Cast 120gr. Lee TC bullet with 4.5 gr. Unique.
 
Old 08-27-2019, 02:16 PM   #6
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Quote:
Originally Posted by BigBassMan View Post
Have a JR Carbine take down model, uses Gluck mags that amazes me every time I shoot it. Red dot on it, sighted at 75 yards...
I love my takedown JRC. I don't get to shoot it much lately, because I don't shoot any guns very much lately, but it always impresses.


May put the dot on a lower mount someday, but that was what I had on hand at the time and it works pretty well as-is.
 
Old 08-27-2019, 03:45 PM   #7
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Changed grip on mine to Magpul with storage compartment so I have all the Allen wrenches for takedown. Cheap azz case lost the straps with weight of 17 an 33 rd mags. Stays under seat of my truck all the time. Thought about getting a Gluck 9mm to go along with it but just can't stand the thought of one! Too bad the JR will not take the Browning HP mags.
 
Old 08-27-2019, 04:33 PM   #8
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Fun and serious gun! Hard part is loading the mags. And keeping them loaded!
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Old 08-27-2019, 08:40 PM   #9
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Has anyone tried the JR Carbine with cast lead bullets?
 
Old 08-28-2019, 05:20 AM   #10
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Quote:
Originally Posted by Garand View Post
Has anyone tried the JR Carbine with cast lead bullets?
Haven't, sorry. All I've run thru mine have been factory fmj and 115 jhp so far.

Quote:
Originally Posted by BigBassMan View Post
Changed grip on mine to Magpul with storage compartment so I have all the Allen wrenches for takedown.
That's a heck of an idea. I may use that. Might be that even the factory grip with a rubber plug would work; thanks for the idea.
 
Old 08-28-2019, 05:31 AM   #11
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120gr. Lee cast with 6 cavity mold. lubed with carnauba blue lube. Never any sign of leading or any kind of jam. Mine has never had a jacketed bullet in it. 4.5 gr. Unique. Load is accurate in all my nines. Use a Star press to load them.

In the above pictures, can see the cast bullets.

Just looked on their website, 45 conversion is on sale, might have to order one.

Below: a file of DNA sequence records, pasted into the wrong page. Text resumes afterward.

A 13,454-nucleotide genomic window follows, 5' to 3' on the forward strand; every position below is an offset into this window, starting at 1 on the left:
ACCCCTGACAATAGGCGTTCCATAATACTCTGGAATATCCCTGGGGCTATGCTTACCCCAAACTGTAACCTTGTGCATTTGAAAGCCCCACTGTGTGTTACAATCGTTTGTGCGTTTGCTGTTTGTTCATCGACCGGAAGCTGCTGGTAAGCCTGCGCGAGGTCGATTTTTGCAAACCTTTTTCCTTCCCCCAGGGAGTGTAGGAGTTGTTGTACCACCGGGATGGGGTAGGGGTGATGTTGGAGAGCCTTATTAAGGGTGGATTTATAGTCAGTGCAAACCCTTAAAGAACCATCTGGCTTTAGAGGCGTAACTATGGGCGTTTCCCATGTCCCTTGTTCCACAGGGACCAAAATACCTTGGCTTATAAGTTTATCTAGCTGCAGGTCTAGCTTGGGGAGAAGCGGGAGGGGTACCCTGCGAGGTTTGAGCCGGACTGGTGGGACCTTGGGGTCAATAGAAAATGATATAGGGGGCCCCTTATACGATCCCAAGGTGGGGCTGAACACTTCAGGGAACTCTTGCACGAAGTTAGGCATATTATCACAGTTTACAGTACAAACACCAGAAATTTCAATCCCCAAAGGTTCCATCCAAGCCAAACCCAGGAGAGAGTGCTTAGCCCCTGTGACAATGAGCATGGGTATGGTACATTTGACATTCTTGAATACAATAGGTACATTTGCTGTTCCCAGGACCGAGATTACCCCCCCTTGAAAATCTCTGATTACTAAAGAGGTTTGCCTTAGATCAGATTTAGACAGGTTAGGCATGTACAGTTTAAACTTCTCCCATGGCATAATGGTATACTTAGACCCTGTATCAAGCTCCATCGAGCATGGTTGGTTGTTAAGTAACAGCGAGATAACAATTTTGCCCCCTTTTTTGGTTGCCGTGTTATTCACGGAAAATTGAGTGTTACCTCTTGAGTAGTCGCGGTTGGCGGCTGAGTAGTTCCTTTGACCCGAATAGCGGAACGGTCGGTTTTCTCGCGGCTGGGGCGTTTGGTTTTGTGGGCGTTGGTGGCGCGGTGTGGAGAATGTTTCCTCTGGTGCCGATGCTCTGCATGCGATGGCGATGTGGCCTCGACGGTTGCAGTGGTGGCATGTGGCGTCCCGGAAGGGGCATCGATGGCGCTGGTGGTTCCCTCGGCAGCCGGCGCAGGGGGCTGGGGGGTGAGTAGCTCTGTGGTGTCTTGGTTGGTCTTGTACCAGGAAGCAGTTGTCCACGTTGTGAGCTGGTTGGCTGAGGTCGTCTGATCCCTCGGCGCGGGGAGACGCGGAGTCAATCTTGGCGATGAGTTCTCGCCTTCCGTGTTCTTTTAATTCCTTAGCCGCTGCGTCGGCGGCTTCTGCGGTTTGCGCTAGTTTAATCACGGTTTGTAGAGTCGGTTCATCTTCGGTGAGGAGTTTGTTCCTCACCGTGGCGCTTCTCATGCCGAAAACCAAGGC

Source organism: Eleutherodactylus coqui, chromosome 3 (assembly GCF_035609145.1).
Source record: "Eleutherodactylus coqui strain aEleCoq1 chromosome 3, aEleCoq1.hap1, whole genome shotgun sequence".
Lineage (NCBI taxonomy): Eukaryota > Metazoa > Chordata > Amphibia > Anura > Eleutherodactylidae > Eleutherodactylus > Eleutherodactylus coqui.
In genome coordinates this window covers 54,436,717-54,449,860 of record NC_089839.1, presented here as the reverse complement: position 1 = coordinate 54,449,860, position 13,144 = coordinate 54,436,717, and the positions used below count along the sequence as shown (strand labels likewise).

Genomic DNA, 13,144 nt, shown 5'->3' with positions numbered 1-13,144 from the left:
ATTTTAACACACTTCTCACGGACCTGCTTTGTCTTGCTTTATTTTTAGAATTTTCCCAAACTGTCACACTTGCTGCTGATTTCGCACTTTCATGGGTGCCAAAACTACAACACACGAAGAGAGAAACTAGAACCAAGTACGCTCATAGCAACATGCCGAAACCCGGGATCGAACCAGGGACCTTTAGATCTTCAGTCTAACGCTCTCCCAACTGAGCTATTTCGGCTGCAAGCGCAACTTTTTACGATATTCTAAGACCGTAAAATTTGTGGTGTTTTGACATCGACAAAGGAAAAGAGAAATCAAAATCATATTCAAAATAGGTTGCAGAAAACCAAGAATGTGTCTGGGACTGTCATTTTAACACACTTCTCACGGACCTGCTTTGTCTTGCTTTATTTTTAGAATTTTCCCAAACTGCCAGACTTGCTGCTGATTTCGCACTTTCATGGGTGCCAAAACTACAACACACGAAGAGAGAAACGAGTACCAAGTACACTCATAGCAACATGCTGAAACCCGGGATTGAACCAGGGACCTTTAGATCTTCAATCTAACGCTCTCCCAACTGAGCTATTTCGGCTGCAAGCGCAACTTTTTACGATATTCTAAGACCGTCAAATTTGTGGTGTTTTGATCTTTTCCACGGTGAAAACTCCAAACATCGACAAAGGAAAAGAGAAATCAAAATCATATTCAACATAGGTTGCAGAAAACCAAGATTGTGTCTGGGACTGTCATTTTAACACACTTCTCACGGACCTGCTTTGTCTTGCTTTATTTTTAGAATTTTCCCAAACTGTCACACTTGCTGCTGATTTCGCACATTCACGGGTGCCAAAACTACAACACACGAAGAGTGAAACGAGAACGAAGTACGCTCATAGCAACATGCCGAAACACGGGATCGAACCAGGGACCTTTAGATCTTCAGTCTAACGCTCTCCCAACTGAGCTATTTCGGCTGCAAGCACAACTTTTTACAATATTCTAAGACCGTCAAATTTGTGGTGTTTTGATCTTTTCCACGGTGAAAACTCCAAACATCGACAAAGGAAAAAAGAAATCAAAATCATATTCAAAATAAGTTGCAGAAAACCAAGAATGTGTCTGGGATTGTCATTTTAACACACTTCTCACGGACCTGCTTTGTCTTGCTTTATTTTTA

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Last edited by BigBassMan; 08-28-2019 at 06:46 AM.
 
Old 08-29-2019, 05:52 AM   #12
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Just to clarify - when talking about the numbers that the WW-USA white box stuff gets, I'm talking about their JHP. The WW-USA white box fmj of the same weight, it's noticeably slower.

The 115 JHP runs 1505.4 from the carbine, but the 115 FMJ only averages 1323.8; 579 ft/lbs for the JHP and 447 for the FMJ. The velocity advantage of the JHP held true among all the guns I've clocked them in, not just the carbine. I guess that's another reason to actually test and measure rather than just stick with logical-seeming assumptions.
 
Old 08-29-2019, 10:47 AM   #13
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Dang I really miss my UZI Carbine.
 
Old 08-29-2019, 12:03 PM   #14
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Dang I really miss my UZI Carbine.
Never used one of those; they just always looked awkward to me for some reason. Turns out, I'll unexpectedly be taking my little 9mm 'carbine' (that the ATF labels a pistol) this weekend when going to visit some of my wife's relatives in a large city. Was going to take the .300bk pistol, but it's started having reliability issues - I suspect due to the adjustable gas block - so the 9mm is going in its place.


Not nearly as powerful/capable as the .300 pistol, but reliability trumps power in my book. Plus this shares ammo with my carry glock, for whatever that's worth.
 
Old 08-30-2019, 08:27 AM   #15
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Quote:
Originally Posted by John in AR View Post
Never used one of those; they just always looked awkward to me for some reason. Turns out, I'll unexpectedly be taking my little 9mm 'carbine' (that the ATF labels a pistol) this weekend when going to visit some of my wife's relatives in a large city. Was going to take the .300bk pistol, but it's started having reliability issues - I suspect due to the adjustable gas block - so the 9mm is going in its place.


Not nearly as powerful/capable as the .300 pistol, but reliability trumps power in my book. Plus this shares ammo with my carry glock, for whatever that's worth.
My .300 pistol has been flawless, but I pretty much only run it suppressed.

Still have a lower that I'm trying to decide what build on top of it. I keep looking at a .458 or a .450, because, well I can... but then I think of doing something line a 9mm or even a .45...

not because I have a need, but seems like it would be fun to build one of those (or maybe get some more lowers and build all of them )
 
Old 08-30-2019, 12:16 PM   #16
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The only issue I ever had with the UZI was weight.

And yes they do appear awkward but they are pretty well ballanced as most of the weight is settled right above the grip. Plus in the grip especially if you have a 32rd magazine inserted. Myself I always liked the 25rd one better. Easier to carry on the belt and less likely to get in the way when in the gun. The only real big drawbacks were or are the short sight radius and the inability to mount a modern optic. Although I had toyed with the idea of a custom made mount on the barrel itself for a red dot.